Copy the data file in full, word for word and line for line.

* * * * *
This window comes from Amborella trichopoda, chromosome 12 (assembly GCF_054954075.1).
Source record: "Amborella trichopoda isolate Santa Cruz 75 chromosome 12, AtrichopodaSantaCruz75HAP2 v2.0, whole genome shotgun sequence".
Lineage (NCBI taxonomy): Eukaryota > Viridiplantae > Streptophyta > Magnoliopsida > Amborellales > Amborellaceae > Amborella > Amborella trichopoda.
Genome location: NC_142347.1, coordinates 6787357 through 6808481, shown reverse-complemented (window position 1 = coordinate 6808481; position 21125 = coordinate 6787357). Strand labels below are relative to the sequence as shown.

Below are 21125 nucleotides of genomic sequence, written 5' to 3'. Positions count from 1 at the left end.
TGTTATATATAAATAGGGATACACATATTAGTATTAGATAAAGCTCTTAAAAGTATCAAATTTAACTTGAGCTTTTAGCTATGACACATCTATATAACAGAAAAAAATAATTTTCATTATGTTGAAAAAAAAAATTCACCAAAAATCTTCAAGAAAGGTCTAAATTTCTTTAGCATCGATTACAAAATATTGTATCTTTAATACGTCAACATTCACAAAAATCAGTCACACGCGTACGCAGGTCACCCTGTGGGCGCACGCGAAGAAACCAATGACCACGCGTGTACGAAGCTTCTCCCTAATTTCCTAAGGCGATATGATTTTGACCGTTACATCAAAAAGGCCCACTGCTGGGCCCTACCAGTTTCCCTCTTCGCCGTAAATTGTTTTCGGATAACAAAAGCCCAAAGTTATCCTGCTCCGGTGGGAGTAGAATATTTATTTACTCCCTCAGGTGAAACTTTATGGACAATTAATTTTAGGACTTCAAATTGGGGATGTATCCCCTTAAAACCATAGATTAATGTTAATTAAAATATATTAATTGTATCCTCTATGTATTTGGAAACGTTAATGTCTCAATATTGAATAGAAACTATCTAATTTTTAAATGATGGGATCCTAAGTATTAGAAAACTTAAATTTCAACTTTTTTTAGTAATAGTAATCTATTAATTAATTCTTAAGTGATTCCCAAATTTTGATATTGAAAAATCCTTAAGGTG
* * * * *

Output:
This window comes from Amborella trichopoda, chromosome 12 (assembly GCF_054954075.1).
Source record: "Amborella trichopoda isolate Santa Cruz 75 chromosome 12, AtrichopodaSantaCruz75HAP2 v2.0, whole genome shotgun sequence".
Lineage (NCBI taxonomy): Eukaryota > Viridiplantae > Streptophyta > Magnoliopsida > Amborellales > Amborellaceae > Amborella > Amborella trichopoda.
Genome location: NC_142347.1, coordinates 6787357 through 6808481, shown reverse-complemented (window position 1 = coordinate 6808481; position 21125 = coordinate 6787357). Strand labels below are relative to the sequence as shown.

Below are 21125 nucleotides of genomic sequence, written 5' to 3'. Positions count from 1 at the left end.
TGTTATATATAAATAGGGATACACATATTAGTATTAGATAAAGCTCTTAAAAGTATCAAATTTAACTTGAGCTTTTAGCTATGACACATCTATATAACAGAAAAAAATAATTTTCATTATGTTGAAAAAAAAAATTCACCAAAAATCTTCAAGAAAGGTCTAAATTTCTTTAGCATCGATTACAAAATATTGTATCTTTAATACGTCAACATTCACAAAAATCAGTCACACGCGTACGCAGGTCACCCTGTGGGCGCACGCGAAGAAACCAATGACCACGCGTGTACGAAGCTTCTCCCTAATTTCCTAAGGCGATATGATTTTGACCGTTACATCAAAAAGGCCCACTGCTGGGCCCTACCAGTTTCCCTCTTCGCCGTAAATTGTTTTCGGATAACAAAAGCCCAAAGTTATCCTGCTCCGGTGGGAGTAGAATATTTATTTACTCCCTCAGGTGAAACTTTATGGACAATTAATTTTAGGACTTCAAATTGGGGATGTATCCCCTTAAAACCATAGATTAATGTTAATTAAAATATATTAATTGTATCCTCTATGTATTTGGAAACGTTAATGTCTCAATATTGAATAGAAACTATCTAATTTTTAAATGATGGGATCCTAAGTATTAGAAAACTTAAATTTCAACTTTTTTTAGTAATAGTAATCTATTAATTAATTCTTAAGTGATTCCCAAATTTTGATATTGAAAAATCCTTAAGGTG